I love reading, and I love Dystopian fiction. But let me tell you one thing I DON’T love: reading a great new book, getting to the end and discovering that it’s the first of a trilogy and that the second book hasn’t even been published yet. Yep, I’m starting to get jack of trilogies.
So when I began reading Jane Higgins’ ‘The Bridge’, I steeled myself for yet another long haul. But I was pleasantly surprised. ‘The Bridge’ is a standalone book; and it’s quite good!
Nik has grown up in Cityside, where ISIS is in charge, keeping the hostiles from Southside at bay. The hostiles, desperate to cross the bridge, have attacked Nik’s school – the only place he’s known as home. Very quickly, he discovers that not all is as it seems. ISIS is after him. The hostiles have taken the bridges and kidnapped Fyffe’s brother, Sol. In a matter of hours, Nik is on the run and there seems to be only one place to go – across the bridge.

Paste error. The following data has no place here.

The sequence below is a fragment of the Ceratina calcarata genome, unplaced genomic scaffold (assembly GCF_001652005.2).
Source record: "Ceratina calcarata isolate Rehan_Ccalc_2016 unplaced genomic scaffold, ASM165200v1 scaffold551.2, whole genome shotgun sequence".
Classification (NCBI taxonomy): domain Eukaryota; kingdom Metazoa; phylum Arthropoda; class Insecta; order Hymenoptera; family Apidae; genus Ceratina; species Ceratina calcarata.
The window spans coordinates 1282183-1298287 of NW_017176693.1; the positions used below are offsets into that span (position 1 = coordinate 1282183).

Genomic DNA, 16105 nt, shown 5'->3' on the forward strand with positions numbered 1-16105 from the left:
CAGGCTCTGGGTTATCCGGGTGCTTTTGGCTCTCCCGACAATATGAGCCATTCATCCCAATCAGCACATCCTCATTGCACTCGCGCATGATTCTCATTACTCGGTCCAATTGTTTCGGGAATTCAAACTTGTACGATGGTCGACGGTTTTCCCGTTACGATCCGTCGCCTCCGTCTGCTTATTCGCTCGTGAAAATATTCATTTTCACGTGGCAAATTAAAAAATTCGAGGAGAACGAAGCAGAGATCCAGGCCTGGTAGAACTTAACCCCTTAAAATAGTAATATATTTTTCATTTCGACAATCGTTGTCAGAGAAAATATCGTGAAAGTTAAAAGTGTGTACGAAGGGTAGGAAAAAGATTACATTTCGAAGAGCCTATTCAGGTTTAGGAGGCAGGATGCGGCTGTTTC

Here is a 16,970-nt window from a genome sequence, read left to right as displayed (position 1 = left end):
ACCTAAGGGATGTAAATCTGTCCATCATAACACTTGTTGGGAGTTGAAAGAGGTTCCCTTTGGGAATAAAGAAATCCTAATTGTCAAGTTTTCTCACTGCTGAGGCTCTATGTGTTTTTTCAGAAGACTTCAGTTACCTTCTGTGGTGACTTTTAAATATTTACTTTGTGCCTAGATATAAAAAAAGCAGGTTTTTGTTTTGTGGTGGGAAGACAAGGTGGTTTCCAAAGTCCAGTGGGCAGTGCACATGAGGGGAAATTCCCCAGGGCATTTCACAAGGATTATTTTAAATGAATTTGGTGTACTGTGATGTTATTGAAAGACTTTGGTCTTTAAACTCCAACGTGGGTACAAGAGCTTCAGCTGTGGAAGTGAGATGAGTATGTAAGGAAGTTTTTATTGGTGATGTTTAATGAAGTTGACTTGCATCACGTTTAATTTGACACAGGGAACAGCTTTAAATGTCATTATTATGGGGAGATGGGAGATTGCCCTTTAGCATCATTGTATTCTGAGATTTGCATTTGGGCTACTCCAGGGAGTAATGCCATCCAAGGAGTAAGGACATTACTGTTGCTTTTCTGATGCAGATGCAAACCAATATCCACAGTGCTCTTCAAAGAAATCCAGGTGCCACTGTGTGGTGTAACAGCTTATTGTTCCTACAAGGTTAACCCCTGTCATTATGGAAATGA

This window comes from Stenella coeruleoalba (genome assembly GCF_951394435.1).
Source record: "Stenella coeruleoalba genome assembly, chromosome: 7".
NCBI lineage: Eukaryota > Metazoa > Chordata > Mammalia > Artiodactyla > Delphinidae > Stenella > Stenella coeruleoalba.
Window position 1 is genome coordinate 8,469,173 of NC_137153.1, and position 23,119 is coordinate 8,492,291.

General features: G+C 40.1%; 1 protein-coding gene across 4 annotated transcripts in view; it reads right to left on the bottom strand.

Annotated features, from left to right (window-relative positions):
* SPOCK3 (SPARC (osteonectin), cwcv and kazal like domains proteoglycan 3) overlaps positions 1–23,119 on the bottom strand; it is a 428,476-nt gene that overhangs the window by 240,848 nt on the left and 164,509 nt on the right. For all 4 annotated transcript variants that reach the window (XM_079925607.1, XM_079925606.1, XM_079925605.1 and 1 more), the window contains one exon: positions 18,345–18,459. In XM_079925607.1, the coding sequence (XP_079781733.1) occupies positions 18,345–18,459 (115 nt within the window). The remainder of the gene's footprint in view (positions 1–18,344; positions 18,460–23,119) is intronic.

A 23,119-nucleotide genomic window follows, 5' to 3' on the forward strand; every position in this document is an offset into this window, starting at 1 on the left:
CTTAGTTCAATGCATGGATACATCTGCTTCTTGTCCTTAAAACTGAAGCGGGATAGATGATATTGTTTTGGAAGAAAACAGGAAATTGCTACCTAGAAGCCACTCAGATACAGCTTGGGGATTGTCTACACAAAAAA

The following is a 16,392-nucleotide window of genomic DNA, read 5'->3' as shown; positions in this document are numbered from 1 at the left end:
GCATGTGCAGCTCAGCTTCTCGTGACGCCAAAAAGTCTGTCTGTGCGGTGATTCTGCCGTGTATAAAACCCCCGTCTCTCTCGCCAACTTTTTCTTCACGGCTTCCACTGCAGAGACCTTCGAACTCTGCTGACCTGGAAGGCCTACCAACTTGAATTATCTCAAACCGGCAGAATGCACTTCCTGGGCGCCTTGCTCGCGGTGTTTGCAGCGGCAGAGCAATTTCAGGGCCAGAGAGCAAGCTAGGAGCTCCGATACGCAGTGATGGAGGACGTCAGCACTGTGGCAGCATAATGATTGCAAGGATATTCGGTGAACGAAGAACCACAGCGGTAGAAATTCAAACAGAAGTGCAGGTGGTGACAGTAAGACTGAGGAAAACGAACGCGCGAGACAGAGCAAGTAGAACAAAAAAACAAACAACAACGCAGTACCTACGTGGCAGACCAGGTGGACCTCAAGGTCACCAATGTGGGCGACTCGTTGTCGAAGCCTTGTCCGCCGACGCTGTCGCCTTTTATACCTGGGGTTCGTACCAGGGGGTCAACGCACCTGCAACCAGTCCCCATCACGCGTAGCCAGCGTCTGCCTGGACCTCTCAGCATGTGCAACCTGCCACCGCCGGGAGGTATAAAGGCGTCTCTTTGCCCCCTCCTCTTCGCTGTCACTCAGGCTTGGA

Higgins has created a really bleak and interesting world in her novel. She doesn’t hold back when it comes to killing off characters, so be warned. There are shades of ‘The Hunger Games’ in this novel; it’s very gritty and violent. In some ways, though, I thought it dealt with violence and tragedy more realistically. Like life, everything happens quickly and sometimes unexpectedly, with little time to think.
Ironically, the thing I like about this novel is also the cause of my main criticism. I love the fact that it’s a standalone book, but I feel Higgins wrapped up the ending too quickly. Maybe this is because I’m used to the long drawn out conclusions of a series. Either way, I really liked this novel and would recommend it to Year 8 students and above.